Have you ever been promised an amazing present for Christmas? The build to the big day is all part of the joy; telling everyone what you are getting, imagining the glorious moment when you tear off the paper to reveal your dream in all its shining glory. You wake up on Christmas morning with that sick excitement in your belly. You run downstairs and rip open your gift…only to find you’ve a Satsuma and a bag of walnuts, just like last year.
That’s how England fans feel. The build up to this Ashes series filled them with a belief that England could finally win it down under after 20 years, and, bar the first couple of days in Brisbane, that belief was compounded by England’s performance in the first two Tests.
However, like the ghost of Christmas past, the England of old were on display here in Perth. The team that blew Australia away in Adelaide were a distant memory, as were the batting performances that saw England amass 1137 runs in their previous two innings, for the loss of just six wickets. The batting from England was poor.
By the fourth morning, it was no great surprise that the final five England wickets fell in just 50 minutes. With Bell and Prior the only recognised batsmen left to play, the Australian team were so fired up by the opportunity to level the series that they made it look like childsplay.
England had bowled reasonably well, particularly in the first innings, restricting Australia to 268. Tremlett in particular was effective on the bouncy WACA wicket, but they missed the control offered by Stuart Broad, who flies home on Tuesday to begin rehab on his torn stomach muscle.
However, Finn, although taking wickets, is expensive. Swann is yet to perform to his usual high standards in this series, although this pitch offered little for a spinner.
One man made the difference between the sides in this Test match. Like the legend of Loch Ness, England had heard much of the monster that is Mitchell Johnson at his best, but, until now, they had never seen it with their own eyes. Taking confidence from his runs in the first innings, Johnson produced a match-winning spell with the ball that tore apart the England batsmen on day two. He removed four of the five top batsmen, three of them in 12 balls for just four runs.
Other players stepped up for Australia. Mike Hussey scored his 2nd century in three Test matches, and became top run scorer of the series. Harris took a Test best six wickets in the second innings, his first five-for in Test cricket. But it was the performance of Johnson, with bat and ball, that won this Test match for Australia, and it was all the more remarkable for the stark contrast to his recent shocking form.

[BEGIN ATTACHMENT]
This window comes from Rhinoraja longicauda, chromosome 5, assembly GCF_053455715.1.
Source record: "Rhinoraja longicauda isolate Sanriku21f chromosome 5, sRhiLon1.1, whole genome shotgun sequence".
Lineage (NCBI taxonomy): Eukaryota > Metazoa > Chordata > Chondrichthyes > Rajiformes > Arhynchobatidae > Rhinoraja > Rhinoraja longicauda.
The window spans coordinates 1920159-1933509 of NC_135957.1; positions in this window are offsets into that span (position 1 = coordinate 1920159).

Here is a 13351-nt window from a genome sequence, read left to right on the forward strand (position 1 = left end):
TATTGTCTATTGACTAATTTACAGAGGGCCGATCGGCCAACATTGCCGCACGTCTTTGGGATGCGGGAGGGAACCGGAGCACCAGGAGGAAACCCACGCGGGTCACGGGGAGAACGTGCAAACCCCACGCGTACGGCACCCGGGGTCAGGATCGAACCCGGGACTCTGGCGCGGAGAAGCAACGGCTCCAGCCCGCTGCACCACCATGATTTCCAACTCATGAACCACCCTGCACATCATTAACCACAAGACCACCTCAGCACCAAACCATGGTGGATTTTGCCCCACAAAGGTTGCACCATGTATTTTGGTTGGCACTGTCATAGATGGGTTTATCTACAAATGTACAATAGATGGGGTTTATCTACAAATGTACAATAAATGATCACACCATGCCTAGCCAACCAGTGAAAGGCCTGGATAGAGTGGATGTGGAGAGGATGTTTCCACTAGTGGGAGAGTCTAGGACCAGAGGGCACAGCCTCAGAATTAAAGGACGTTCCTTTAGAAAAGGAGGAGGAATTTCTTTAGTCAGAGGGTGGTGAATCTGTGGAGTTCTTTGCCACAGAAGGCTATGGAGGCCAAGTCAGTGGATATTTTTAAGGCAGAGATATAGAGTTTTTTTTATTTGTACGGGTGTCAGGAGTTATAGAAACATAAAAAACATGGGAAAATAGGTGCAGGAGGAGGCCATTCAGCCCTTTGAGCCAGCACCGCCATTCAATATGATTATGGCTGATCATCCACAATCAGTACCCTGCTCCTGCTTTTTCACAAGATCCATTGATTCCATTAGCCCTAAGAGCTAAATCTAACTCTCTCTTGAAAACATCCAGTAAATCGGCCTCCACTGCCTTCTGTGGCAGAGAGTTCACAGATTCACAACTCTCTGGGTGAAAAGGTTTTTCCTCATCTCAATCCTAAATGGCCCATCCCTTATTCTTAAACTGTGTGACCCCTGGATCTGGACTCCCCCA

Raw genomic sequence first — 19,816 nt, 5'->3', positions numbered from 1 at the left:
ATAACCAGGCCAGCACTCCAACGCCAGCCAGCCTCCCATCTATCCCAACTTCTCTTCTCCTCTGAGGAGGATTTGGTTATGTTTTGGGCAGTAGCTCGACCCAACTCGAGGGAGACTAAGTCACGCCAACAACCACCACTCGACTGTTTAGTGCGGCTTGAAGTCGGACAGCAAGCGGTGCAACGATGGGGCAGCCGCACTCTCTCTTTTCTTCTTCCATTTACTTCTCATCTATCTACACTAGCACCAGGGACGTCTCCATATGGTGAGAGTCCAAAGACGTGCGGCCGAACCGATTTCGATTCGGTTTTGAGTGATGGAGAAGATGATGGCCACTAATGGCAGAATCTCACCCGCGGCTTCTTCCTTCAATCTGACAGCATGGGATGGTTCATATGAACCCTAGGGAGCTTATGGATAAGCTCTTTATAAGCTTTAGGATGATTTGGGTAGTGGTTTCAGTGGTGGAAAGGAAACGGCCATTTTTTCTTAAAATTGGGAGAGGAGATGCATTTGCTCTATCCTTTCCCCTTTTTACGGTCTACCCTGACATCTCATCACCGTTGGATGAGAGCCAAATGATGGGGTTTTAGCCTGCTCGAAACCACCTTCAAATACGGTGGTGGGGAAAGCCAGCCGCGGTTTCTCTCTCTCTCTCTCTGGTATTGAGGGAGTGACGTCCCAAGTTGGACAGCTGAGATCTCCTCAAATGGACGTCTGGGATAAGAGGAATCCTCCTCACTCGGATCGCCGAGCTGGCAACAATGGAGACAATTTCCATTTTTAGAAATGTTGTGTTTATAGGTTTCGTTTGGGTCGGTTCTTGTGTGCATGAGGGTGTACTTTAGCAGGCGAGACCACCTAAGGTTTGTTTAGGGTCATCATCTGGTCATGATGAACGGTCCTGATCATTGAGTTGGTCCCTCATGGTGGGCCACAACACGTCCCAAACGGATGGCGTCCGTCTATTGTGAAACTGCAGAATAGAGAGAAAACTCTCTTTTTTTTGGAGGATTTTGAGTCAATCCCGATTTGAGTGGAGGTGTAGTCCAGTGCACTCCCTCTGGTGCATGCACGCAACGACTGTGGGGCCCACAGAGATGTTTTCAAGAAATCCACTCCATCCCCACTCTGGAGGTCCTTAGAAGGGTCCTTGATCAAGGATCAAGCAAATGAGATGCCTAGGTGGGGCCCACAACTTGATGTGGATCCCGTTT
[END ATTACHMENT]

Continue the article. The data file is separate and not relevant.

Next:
The only dampener on this victory for Australia is the injury to captain Ricky Ponting. He fractured the little finger on his left hand attempting a catch in the slips at the end of day three. His participation in the next Test, just one week away, is unlikely to be decided until the morning of the game, but he remains positive about his chances.
“I think I have a really good chance of playing,” he said. “It’s only a small fracture. It’s a bit sore and a bit angry, but I’ll be right!”
England captain Andrew Strauss played down the severity of the loss, whilst admitting that it was the batting that let them down.
“Now is not a time to panic,” Strauss said. “Up until this game, our cricket on this tour has been very consistent. We dropped off in this game there is no doubt about it, but if we can retain those levels of consistency then we’ve got a great chance of going on and winning the series.
“As a batting line up we’d be very disappointed with our two performances. We’ve got to take that on the chin, learn the lessons and move on.
“You’ve certainly got to address the way we lost wickets in clusters,” Strauss conceded. “The issue to address is if you lose one or two wickets, to make sure that you don’t lose three, four or five in a row. The batters have got to take responsibility for that, but at the same time we’ve got to keep perspective about things.
“It would be wrong for us to just wash our hands of this game completely”, Strauss said. “But it’s all about bouncing back now. We’ve done it well in the past and we are going to have to do it well in Melbourne.”
England have plenty of food for thought over Christmas. Whilst wholesale changes are not England’s style, and not necessarily needed, there are some causes for concern.
Collingwood is the standout weakness in the batting line up, having only scored 62 runs so far in the series. He continues a poor run of form that has spanned much of England’s summer in the UK. At 34, he is the only player almost certain to not take part in the next Ashes series in 2013. But his other contributions to the team should not be underestimated. His bowling offers an alternative to the quicks, and gives them a vital rest. He took the crucial wicket of Johnson in the second innings here. And his fielding is exemplary. He is also a trusted confidant of Strauss.
Morgan would be the obvious replacement for Collingwood, but his place in the team should be considered alongside the bowling line up, which is where the other decisions will lie. Finn looked tired during long bowling spells, and proved expensive. With Shahzad and Bresnan both chomping at the bit to get an opportunity in this series, Finn may be rested for the next Test. Bresnan would add strength to the batting line up, while Shahzad, with his ability to swing and reverse swing the ball, is perhaps the bowler most likely to take the all important wicket of Hussey.
Perhaps Strauss is right to play down the significance of this loss. There are still two matches left in the series, and England need only win one more to retain the Ashes. But momentum is with Australia, and if the Wicked Mitch of the West shows up on Boxing Day, England will have to overcome the Wizard of Oz.